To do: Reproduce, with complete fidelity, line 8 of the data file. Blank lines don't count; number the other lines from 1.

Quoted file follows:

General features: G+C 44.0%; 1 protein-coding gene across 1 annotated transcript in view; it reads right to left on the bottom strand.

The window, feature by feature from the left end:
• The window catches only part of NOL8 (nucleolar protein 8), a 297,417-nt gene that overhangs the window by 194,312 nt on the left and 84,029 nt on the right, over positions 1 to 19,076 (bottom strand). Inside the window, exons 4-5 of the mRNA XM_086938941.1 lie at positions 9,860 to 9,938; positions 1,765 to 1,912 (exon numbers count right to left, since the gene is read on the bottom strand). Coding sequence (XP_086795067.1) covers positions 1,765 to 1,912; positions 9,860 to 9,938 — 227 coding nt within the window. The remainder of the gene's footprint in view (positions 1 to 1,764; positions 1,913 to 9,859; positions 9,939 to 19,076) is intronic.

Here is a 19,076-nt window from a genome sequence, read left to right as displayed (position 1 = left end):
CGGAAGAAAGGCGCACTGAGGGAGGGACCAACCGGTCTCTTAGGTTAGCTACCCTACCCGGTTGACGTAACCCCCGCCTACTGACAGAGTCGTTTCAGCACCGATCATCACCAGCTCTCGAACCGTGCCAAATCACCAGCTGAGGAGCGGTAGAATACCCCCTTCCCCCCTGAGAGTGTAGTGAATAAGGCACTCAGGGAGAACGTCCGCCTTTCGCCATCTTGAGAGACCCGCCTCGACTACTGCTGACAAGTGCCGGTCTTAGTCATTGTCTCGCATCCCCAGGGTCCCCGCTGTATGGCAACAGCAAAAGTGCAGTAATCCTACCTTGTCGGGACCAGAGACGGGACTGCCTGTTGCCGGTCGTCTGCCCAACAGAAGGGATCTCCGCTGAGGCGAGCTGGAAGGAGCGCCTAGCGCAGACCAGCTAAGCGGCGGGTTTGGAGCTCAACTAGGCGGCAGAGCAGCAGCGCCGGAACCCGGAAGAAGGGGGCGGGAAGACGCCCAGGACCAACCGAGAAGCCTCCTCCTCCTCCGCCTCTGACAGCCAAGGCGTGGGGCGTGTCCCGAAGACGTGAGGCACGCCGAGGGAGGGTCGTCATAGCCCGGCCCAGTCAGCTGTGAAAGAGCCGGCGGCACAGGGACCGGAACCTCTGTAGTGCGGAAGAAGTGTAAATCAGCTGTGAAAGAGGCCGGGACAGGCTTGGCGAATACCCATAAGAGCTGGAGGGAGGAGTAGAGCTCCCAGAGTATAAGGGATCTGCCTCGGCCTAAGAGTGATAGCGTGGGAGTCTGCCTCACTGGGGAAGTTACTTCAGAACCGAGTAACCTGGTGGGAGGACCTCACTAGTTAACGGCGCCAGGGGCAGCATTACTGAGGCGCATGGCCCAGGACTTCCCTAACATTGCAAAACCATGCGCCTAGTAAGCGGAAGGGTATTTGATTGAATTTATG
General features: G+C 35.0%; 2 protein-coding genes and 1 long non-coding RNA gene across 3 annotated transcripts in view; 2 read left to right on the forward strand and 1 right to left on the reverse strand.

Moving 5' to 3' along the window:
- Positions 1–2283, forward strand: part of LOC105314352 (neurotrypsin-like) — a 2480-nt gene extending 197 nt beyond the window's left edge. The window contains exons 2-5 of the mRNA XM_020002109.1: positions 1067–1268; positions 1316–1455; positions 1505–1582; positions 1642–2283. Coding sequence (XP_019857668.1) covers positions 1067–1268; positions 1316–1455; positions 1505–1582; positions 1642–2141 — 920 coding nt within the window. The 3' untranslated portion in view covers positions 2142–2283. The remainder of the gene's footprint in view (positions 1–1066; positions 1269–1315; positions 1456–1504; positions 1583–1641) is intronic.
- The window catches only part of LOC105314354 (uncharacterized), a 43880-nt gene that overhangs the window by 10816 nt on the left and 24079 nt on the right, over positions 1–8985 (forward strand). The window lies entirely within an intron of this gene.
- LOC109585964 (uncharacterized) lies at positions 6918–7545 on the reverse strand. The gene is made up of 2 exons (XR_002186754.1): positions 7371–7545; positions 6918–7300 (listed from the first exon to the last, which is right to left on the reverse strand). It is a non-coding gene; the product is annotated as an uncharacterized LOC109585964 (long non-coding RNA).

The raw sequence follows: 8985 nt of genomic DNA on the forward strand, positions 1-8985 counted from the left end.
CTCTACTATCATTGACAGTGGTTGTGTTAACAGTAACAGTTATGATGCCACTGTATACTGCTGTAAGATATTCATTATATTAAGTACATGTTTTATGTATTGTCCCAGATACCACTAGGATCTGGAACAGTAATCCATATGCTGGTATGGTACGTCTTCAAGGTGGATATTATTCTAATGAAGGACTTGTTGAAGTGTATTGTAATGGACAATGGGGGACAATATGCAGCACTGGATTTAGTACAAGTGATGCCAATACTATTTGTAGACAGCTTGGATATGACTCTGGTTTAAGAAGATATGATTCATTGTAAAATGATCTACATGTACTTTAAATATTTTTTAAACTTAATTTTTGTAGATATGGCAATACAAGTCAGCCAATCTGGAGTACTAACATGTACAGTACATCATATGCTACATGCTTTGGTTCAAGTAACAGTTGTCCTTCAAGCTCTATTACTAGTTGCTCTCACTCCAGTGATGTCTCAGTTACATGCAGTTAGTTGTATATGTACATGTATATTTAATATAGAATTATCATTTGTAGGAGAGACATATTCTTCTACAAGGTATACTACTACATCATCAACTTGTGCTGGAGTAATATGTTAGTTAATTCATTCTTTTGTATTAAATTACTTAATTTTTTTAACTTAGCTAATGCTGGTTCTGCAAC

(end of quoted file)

- Positions 1–2283, forward strand: part of LOC105314352 (neurotrypsin-like) — a 2480-nt gene extending 197 nt beyond the window's left edge. The window contains exons 2-5 of the mRNA XM_020002109.1: positions 1067–1268; positions 1316–1455; positions 1505–1582; positions 1642–2283. Coding sequence (XP_019857668.1) covers positions 1067–1268; positions 1316–1455; positions 1505–1582; positions 1642–2141 — 920 coding nt within the window. The 3' untranslated portion in view covers positions 2142–2283. The remainder of the gene's footprint in view (positions 1–1066; positions 1269–1315; positions 1456–1504; positions 1583–1641) is intronic.